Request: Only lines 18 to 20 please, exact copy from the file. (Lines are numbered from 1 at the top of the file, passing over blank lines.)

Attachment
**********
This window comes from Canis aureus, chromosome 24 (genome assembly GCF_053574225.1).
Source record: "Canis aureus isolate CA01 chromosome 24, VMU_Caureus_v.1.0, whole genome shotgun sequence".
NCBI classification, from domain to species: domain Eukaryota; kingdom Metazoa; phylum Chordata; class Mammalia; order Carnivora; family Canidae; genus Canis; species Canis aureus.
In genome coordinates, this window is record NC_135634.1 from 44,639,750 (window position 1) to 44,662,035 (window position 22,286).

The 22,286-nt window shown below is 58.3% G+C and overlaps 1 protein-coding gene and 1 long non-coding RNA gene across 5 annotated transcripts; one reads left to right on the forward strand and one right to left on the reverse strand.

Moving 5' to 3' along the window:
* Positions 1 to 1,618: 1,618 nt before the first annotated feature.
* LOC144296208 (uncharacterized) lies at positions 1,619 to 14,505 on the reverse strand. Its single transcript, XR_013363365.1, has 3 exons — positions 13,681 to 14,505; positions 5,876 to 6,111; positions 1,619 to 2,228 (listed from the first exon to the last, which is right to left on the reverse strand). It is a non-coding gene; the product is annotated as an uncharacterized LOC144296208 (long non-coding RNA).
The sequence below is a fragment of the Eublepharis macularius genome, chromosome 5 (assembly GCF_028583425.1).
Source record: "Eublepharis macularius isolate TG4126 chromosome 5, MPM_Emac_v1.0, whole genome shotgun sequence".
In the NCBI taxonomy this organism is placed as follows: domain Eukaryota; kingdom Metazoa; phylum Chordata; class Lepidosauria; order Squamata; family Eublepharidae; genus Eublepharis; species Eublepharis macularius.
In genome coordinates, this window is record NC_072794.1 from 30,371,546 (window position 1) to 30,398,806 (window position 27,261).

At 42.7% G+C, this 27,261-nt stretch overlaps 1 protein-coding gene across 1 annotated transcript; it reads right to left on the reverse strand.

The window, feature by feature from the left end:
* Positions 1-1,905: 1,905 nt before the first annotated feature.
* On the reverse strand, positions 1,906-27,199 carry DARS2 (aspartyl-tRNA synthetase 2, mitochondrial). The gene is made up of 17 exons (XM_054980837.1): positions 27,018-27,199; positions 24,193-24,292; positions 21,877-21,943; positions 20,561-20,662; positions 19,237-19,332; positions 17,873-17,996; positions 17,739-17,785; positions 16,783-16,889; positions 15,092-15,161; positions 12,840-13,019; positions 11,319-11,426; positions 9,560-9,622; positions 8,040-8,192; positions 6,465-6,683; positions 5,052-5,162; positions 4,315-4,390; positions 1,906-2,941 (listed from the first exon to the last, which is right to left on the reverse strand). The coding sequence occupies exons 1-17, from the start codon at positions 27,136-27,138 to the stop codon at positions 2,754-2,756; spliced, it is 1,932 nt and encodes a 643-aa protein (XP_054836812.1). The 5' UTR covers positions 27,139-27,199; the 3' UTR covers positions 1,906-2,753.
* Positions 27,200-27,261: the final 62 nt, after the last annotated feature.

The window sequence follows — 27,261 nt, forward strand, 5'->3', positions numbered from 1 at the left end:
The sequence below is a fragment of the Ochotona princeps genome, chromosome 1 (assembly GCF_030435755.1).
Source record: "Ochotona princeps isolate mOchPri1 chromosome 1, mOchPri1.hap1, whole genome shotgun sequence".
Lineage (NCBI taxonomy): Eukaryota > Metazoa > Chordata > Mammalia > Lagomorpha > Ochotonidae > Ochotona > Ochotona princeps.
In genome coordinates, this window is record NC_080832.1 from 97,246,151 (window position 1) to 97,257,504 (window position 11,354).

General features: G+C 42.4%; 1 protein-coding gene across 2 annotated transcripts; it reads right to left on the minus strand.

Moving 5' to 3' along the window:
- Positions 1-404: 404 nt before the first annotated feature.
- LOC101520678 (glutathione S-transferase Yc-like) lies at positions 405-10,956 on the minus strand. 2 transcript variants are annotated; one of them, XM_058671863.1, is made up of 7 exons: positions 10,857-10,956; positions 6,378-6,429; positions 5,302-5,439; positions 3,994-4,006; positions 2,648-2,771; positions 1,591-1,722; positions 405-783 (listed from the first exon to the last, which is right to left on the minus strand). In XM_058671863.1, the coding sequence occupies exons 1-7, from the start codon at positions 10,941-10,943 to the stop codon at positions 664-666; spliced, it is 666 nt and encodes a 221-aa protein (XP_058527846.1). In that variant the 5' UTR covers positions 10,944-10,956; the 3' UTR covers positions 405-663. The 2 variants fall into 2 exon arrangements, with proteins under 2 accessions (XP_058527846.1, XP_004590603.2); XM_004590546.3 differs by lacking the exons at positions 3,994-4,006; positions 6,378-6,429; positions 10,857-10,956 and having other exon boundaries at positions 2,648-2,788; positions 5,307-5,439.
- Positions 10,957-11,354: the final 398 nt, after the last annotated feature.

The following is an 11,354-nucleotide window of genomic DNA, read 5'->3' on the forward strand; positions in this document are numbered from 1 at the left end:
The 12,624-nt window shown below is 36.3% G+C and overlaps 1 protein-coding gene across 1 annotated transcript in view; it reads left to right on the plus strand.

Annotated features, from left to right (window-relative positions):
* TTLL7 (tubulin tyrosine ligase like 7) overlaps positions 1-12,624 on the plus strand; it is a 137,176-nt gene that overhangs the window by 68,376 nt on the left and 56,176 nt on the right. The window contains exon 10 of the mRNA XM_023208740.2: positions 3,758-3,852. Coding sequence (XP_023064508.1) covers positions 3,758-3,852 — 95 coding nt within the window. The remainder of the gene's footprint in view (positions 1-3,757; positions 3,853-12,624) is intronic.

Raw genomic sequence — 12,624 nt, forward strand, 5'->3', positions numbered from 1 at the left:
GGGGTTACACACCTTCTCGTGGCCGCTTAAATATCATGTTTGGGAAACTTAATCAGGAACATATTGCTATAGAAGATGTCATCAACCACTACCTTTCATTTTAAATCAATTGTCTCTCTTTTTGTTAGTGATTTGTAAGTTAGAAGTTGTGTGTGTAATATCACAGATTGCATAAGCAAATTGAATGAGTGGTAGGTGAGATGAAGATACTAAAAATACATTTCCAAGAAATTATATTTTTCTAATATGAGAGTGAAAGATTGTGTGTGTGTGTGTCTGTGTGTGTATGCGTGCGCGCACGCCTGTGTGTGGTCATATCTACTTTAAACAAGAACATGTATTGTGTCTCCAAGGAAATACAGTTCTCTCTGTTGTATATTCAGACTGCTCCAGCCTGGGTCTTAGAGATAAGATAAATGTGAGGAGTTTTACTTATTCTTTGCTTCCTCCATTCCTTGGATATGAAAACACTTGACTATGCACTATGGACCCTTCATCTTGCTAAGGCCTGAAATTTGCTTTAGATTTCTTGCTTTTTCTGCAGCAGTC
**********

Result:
The window sequence follows — 27,261 nt, forward strand, 5'->3', positions numbered from 1 at the left end:
The sequence below is a fragment of the Ochotona princeps genome, chromosome 1 (assembly GCF_030435755.1).
Source record: "Ochotona princeps isolate mOchPri1 chromosome 1, mOchPri1.hap1, whole genome shotgun sequence".